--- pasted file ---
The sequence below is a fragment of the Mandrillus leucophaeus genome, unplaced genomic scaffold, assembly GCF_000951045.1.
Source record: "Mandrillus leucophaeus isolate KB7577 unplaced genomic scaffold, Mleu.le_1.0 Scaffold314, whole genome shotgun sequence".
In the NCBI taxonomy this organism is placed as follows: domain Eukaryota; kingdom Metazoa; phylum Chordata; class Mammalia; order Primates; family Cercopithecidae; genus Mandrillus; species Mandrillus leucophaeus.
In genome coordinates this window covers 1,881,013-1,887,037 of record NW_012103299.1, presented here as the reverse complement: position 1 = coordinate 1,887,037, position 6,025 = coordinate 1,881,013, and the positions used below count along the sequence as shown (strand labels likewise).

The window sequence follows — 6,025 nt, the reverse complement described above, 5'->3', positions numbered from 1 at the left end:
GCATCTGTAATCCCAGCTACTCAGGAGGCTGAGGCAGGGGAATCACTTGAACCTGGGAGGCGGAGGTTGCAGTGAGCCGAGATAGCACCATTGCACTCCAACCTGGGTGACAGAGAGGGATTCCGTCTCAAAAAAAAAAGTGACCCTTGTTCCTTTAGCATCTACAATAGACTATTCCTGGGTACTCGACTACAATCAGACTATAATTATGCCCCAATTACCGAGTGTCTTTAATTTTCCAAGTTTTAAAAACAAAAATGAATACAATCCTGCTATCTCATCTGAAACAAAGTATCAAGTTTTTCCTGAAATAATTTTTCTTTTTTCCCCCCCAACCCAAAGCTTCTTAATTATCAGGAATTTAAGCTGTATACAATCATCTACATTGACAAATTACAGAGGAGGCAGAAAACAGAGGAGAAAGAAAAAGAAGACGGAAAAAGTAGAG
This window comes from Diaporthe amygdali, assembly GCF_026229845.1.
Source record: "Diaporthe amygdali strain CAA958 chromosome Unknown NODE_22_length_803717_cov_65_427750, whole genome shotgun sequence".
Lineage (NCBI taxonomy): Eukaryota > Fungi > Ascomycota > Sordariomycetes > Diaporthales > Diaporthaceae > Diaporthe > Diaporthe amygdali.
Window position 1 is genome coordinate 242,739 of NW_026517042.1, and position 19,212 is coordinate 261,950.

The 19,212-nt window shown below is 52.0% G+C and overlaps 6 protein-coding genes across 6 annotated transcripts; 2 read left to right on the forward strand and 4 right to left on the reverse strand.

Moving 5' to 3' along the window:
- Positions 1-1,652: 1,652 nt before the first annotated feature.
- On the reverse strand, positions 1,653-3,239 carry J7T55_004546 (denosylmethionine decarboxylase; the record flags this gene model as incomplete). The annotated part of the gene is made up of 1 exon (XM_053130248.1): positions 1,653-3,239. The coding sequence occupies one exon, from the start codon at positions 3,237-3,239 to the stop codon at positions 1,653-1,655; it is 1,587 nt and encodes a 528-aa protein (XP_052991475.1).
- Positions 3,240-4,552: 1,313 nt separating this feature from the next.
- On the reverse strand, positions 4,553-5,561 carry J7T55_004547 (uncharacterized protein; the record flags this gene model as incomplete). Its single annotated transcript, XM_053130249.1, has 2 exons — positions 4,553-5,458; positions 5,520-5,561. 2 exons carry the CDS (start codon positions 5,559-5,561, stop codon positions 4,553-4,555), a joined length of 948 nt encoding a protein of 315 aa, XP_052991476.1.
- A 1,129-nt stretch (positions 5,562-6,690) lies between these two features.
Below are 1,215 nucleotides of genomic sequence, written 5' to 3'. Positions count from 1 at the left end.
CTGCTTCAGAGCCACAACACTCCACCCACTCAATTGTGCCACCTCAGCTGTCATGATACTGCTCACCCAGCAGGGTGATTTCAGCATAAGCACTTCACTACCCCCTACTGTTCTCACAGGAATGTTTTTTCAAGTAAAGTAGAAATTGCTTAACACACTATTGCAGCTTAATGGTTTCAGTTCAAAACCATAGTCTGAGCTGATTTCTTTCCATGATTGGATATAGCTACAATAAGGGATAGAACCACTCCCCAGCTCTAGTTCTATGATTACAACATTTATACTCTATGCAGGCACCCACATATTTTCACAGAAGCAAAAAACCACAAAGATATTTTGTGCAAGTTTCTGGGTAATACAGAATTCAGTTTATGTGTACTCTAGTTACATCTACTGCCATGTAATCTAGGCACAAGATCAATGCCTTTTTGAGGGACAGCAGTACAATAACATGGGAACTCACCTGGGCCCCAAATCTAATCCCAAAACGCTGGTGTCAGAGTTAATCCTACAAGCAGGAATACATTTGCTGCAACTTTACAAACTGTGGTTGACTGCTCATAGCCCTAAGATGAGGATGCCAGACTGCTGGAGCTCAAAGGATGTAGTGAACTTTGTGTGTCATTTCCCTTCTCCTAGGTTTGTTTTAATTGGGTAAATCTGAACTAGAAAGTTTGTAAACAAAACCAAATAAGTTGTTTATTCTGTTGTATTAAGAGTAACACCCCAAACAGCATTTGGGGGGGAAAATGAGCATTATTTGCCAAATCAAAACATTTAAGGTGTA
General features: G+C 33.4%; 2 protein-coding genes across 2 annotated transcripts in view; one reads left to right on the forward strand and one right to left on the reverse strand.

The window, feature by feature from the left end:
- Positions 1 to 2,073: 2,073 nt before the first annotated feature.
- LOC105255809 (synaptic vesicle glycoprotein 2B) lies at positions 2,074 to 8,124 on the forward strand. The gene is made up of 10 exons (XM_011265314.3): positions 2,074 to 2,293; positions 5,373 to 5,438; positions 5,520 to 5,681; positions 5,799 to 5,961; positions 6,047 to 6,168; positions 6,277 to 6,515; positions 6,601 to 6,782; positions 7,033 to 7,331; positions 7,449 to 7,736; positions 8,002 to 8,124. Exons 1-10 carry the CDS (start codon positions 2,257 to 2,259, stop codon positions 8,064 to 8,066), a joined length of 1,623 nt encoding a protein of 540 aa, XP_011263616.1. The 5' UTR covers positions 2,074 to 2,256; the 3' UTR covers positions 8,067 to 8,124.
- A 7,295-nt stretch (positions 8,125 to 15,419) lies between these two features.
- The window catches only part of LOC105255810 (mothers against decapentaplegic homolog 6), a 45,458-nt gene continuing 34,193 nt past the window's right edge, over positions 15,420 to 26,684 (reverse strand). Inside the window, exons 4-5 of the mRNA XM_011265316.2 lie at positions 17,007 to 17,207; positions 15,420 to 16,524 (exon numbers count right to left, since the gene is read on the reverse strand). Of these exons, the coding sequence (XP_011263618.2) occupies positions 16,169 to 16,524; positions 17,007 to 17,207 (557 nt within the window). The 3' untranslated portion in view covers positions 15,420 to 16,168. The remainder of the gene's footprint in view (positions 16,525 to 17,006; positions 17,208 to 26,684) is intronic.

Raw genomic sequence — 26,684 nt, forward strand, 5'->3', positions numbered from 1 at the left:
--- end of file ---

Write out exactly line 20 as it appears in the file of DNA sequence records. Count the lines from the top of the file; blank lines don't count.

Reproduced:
General features: G+C 33.4%; 2 protein-coding genes across 2 annotated transcripts in view; one reads left to right on the forward strand and one right to left on the reverse strand.